Human Rights Committee publish second report on UK Immigration Bill

Date: 3rd March 2014
Category: Civil Rights and Freedoms

The UK Parliament Human Rights Committee published its second report of legislative scrutiny of the Immigration Bill on 3rd March 2014.

The Immigration Bill was introduced in the House of Commons on 10th October 2013 and had its Second Reading on 22nd October 2013. The Bill then passed to the House of Lords where it had its Second Reading on 10th February. Its Committee stage is due to start on 3rd March 2014.

The Human Rights Committee published its first Report on the Bill on 18th December 2013, before Remaining stages in the Commons.

The Human Rights Committee's second report focuses on the new Government clause added to the Bill at Report stage in the Commons concerning the deprivation of UK citizenship, as this is a significant new matter in the Bill which engages substantively with a number of human rights and which was not dealt with in its first Report. They also return to some of the issues set out in the first Report.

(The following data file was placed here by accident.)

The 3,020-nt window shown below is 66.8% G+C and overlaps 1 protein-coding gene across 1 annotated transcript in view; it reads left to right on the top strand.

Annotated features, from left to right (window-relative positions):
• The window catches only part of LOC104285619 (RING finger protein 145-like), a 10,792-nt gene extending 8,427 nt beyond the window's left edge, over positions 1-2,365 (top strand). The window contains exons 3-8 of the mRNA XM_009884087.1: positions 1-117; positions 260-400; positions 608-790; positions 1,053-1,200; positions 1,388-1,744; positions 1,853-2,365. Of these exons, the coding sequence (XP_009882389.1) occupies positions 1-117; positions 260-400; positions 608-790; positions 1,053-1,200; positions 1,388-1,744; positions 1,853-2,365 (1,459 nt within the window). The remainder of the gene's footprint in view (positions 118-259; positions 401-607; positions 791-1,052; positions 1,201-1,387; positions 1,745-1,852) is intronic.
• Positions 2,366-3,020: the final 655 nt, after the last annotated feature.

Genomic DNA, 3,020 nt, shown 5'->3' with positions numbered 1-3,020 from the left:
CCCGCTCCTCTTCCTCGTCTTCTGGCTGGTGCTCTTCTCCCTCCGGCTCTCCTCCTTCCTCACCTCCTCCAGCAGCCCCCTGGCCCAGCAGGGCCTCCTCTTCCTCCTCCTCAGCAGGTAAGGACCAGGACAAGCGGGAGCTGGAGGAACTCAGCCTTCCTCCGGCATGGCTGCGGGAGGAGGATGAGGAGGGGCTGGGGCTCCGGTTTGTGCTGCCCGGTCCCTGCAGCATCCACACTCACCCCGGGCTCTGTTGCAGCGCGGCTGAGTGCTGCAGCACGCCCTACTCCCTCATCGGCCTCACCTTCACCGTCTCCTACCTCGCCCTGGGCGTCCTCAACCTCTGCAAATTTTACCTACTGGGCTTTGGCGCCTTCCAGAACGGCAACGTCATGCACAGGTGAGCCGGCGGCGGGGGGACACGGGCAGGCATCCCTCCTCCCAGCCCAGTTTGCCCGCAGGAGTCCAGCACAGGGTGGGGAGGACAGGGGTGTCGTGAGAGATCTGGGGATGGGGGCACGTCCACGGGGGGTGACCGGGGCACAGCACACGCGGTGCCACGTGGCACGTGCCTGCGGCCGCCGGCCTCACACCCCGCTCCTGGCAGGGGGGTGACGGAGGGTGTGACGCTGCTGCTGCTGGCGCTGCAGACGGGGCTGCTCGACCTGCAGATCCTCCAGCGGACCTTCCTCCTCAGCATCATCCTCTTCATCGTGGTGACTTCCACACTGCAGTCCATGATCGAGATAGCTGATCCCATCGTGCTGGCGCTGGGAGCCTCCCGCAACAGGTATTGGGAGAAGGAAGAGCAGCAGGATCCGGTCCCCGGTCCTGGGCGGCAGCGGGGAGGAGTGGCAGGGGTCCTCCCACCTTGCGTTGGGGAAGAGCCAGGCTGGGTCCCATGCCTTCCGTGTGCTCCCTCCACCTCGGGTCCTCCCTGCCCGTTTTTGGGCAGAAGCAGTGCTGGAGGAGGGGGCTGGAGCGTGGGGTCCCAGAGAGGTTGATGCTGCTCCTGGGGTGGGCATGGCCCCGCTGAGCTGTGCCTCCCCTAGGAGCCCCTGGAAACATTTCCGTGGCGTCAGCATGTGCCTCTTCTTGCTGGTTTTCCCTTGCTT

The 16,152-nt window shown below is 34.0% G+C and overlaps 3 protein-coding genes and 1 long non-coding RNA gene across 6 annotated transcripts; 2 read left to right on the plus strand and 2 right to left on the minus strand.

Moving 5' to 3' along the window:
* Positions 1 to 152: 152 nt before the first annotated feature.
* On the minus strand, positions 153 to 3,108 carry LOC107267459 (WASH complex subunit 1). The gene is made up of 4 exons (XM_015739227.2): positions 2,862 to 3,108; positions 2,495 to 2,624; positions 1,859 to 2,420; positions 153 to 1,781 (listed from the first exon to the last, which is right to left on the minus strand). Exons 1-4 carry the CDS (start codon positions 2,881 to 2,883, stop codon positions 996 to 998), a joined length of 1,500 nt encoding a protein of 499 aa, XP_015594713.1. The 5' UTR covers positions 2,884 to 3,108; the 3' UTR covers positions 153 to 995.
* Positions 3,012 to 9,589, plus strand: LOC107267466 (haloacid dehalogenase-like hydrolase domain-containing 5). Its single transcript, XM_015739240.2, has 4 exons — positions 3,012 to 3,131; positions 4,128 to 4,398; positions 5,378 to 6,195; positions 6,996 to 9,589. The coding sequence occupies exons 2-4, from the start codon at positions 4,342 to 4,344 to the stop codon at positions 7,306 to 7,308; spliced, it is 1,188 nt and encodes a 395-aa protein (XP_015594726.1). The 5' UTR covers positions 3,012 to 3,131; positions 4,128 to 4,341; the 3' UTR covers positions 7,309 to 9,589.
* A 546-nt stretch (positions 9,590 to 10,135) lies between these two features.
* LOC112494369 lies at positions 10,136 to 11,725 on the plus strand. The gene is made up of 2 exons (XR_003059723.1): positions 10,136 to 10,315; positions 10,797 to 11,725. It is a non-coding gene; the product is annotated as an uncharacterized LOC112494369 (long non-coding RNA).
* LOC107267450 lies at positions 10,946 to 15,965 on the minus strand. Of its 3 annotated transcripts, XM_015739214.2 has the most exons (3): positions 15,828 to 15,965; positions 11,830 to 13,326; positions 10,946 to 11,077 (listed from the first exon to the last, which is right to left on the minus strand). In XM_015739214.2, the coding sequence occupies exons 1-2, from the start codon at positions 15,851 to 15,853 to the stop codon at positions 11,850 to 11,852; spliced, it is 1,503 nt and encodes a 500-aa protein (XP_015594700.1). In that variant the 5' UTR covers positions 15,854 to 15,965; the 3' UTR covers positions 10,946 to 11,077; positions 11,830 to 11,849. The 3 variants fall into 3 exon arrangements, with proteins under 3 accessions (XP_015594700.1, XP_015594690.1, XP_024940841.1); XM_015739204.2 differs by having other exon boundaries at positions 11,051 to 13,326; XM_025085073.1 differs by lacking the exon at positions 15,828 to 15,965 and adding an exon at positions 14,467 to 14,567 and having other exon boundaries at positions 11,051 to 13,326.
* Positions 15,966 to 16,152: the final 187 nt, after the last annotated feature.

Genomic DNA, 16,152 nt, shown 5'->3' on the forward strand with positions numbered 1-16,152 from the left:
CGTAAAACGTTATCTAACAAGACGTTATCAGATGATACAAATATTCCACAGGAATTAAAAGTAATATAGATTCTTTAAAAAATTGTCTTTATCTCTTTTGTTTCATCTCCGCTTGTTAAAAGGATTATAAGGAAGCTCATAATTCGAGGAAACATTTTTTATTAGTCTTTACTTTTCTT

The Human Rights Committee has recommended the following in its second report on the Immigration Bill:

  • An amendment to the Bill which requires the Secretary of State to take into account the best interests of any child affected when deciding whether to make a deprivation order under the new power;
  • that the Bill be amended to remove any scope for doubt about the effect of the Bill on the s. 55 children duty, by requiring the best interests of the child to be taken into account as a primary consideration.

Download the Human Rights Committee second report on the UK Immigration Bill here.

Although immigration and asylum are reserved to the UK Parliament, housing and health are devolved issues and these are both covered within the Bill. The Scottish National Party has committed to attempt to exclude Scotland from these provisions within the Bill because they have not sought the consent of the Scottish Parliament on what are devolved areas of responsibility.